She also says of this process:

Our senses . . . take in experience, but they need the richness of sifting for a while through our consciousness and through our whole bodies. I call this ‘composting.’ Our bodies are garbage heaps: we collect experience, and from the decomposition of the thrown-out eggshells, spinach leaves, coffee grinds, and old steak bones of our minds come nitrogen, heat, and very fertile soil. Out of this fertile soil bloom our poems and stories. But this does not come all at once. It takes time. Continue to turn over and over the organic details of your life until some of them fall through the garbage of discursive thoughts to the solid ground of black soil. (pg. 15)

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amenic181, FreeDigitalPhotos.net

Huzzah! Full revelation! Composting. THAT’S what I’ve been doing.

It’s been years of composting for me. In the Before, I had promise, I had drive. The writing was in me. The output was on paper. There were a lot of creative opportunities for me. Then I lost my dad. Then I left a toxic, abusive marriage that had lasted more than a decade. In the After, I had a lot of garbage collected, much to sift through and let ferment, to cultivate, to see growth come from.

I knew it all along, that there were things to work through. Truths to learn. Behaviors to reconcile. Hurts to heal. I never questioned it, or turned away from the need. But I sure knew it affected my ability to write. And I thought that meant I was lacking, a failure. That I’d, maybe, lost this writing entirely. Maybe I’d just been a poser before. A fraud. Or that, if it had once been authentic, I might never get it back.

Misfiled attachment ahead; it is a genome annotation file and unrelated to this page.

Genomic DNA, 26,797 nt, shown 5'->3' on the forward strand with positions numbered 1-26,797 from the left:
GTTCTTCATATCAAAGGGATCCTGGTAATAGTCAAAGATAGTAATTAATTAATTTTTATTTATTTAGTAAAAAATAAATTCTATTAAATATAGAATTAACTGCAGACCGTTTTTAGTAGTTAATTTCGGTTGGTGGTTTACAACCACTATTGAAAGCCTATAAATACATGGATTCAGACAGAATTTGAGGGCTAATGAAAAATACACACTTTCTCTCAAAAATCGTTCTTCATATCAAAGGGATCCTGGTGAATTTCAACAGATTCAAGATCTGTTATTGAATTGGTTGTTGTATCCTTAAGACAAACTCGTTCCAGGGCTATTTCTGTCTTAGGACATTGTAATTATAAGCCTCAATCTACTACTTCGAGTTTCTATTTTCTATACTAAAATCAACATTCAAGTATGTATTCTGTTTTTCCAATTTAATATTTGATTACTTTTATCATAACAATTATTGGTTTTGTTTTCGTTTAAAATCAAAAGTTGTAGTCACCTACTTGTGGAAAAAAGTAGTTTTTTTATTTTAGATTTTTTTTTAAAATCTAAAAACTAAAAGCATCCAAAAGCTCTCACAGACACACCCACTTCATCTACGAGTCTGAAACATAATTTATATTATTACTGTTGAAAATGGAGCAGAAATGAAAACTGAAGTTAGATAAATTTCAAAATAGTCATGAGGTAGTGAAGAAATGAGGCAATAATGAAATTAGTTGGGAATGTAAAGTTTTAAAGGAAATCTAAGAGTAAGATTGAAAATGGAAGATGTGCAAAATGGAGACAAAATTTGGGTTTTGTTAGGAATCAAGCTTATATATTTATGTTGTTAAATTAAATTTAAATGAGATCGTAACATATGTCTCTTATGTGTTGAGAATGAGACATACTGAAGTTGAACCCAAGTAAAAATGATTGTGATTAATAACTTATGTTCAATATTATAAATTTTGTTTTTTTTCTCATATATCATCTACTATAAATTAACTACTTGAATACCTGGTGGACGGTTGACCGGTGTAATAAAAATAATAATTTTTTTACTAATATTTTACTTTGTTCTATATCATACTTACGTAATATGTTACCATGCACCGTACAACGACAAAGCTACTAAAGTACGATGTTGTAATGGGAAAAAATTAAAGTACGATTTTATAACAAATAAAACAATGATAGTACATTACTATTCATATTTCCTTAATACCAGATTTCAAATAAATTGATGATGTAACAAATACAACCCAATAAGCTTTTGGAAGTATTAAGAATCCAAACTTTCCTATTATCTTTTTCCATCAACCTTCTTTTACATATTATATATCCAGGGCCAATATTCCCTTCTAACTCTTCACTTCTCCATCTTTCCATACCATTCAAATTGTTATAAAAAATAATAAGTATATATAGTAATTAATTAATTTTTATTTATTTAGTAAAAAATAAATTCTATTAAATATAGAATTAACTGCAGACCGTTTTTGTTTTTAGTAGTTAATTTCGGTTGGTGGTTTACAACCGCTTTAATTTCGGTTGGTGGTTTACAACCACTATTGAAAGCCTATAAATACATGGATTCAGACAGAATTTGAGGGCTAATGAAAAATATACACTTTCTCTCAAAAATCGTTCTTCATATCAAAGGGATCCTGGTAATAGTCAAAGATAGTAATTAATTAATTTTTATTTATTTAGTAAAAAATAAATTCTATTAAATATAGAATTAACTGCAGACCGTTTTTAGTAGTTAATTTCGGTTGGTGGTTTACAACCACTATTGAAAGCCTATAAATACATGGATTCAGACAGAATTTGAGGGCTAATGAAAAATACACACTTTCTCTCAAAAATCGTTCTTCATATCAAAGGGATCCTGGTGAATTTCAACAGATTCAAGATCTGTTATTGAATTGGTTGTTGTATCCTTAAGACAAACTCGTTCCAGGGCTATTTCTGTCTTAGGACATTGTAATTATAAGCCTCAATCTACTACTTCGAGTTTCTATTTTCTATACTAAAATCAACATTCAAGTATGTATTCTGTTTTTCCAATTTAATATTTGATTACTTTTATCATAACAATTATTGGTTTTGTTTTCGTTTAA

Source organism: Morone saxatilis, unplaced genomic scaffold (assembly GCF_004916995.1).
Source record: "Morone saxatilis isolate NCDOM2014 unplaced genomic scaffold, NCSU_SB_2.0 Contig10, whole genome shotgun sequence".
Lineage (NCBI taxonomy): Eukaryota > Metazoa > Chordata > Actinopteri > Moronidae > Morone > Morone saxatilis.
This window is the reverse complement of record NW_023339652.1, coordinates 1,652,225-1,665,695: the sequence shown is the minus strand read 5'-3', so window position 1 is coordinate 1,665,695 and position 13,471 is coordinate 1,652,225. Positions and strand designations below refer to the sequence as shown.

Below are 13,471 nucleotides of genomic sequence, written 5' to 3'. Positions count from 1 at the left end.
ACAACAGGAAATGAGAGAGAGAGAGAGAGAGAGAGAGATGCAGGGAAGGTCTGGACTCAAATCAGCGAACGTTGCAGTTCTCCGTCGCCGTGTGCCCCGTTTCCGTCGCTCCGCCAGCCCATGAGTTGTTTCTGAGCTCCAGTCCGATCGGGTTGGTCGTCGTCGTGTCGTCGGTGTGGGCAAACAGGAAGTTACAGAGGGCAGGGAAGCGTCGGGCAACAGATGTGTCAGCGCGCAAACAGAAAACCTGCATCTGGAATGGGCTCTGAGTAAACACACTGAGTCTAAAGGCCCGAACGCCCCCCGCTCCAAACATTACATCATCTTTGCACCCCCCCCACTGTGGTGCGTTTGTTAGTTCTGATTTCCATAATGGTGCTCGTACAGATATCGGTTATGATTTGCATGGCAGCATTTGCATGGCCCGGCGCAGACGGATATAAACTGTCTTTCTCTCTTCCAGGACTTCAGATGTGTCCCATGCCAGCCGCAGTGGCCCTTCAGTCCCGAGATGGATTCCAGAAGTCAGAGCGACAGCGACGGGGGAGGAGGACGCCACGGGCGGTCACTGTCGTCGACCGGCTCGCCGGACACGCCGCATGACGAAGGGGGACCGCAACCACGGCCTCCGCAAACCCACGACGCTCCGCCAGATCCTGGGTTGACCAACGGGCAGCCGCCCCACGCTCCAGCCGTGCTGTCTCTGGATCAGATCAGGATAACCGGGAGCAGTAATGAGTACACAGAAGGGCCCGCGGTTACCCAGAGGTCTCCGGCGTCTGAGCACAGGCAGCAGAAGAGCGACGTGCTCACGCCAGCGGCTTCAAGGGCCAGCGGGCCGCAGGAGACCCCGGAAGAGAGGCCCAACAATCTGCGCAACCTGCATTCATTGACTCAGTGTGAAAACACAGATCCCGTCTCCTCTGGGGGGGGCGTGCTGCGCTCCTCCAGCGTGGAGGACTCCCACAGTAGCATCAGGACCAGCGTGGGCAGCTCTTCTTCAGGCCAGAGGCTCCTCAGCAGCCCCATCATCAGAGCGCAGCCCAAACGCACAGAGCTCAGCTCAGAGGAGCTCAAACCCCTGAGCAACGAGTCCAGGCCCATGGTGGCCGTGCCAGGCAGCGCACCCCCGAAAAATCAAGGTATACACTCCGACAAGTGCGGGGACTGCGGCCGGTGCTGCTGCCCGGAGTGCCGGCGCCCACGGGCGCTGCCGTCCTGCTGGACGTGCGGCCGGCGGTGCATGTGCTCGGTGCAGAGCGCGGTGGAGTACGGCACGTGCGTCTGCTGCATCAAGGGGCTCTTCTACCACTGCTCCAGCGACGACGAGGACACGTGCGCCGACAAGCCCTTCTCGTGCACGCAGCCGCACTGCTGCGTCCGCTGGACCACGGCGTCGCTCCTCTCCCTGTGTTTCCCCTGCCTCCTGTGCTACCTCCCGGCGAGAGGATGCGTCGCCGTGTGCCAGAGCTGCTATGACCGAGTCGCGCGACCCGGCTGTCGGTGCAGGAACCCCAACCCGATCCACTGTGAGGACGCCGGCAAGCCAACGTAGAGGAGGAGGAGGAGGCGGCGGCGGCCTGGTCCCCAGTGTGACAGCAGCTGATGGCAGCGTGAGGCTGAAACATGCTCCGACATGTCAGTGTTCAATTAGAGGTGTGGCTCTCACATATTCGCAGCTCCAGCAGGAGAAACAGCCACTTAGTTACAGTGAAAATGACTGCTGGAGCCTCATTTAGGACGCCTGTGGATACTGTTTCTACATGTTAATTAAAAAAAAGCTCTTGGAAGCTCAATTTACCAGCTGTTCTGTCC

I had no clue — and I can’t tell you how much it means for me to learn through Natalie Goldberg’s wise insight — that this process was, at the same time, a level of creative energy doing its own thing. The writing has been here all along. It’s just I had to let it work independently, to push toward the other side of the rich soil that awaits.

It’s been almost seven years since my dad passed away. And I’m in my sixth year post-divorce. I’ve grieved. I’ve educated myself, repaired myself, claimed my closure, and moved on.

Turns out my soil is fresh and dark, and it smells earthy and inviting, and I feel like I’ve finally crested the hill — that one I’ve been hiking for years now — to find an endless field of it. Right there, it’s waiting for me.

Huzzah!

“No Graceful Way to Begin”

One of my favorite musicians (Ben Rector!) has a writer wife (neat!) and I really like this essay of hers (I relate!).

Read it at Storyline:

How to Get Through the Not-So-Graceful Beginning

To hesitate and second-guess and feel impatient with the start of something new — a project, a life change, a relationship — is my (unintended and inherent!) modus operandi, too. If I had my druthers, with every endeavor I’d skip the learning curve, the uncertainty, and get to the smoothly-executed good stuff. Knowing and doing. Being.

But, alas, as Hillary Rector says, you must try and experiment and mess up and learn to get to the really quality stuff. It’s an important part of the process.

Perhaps the toughest lesson for me — and something related to expectation of self that I see in my older daughter, too — is that we don’t have to be good (even perfect!) at everything first go, or have it all figured out, or be discouraged when a start seems more false than anything else.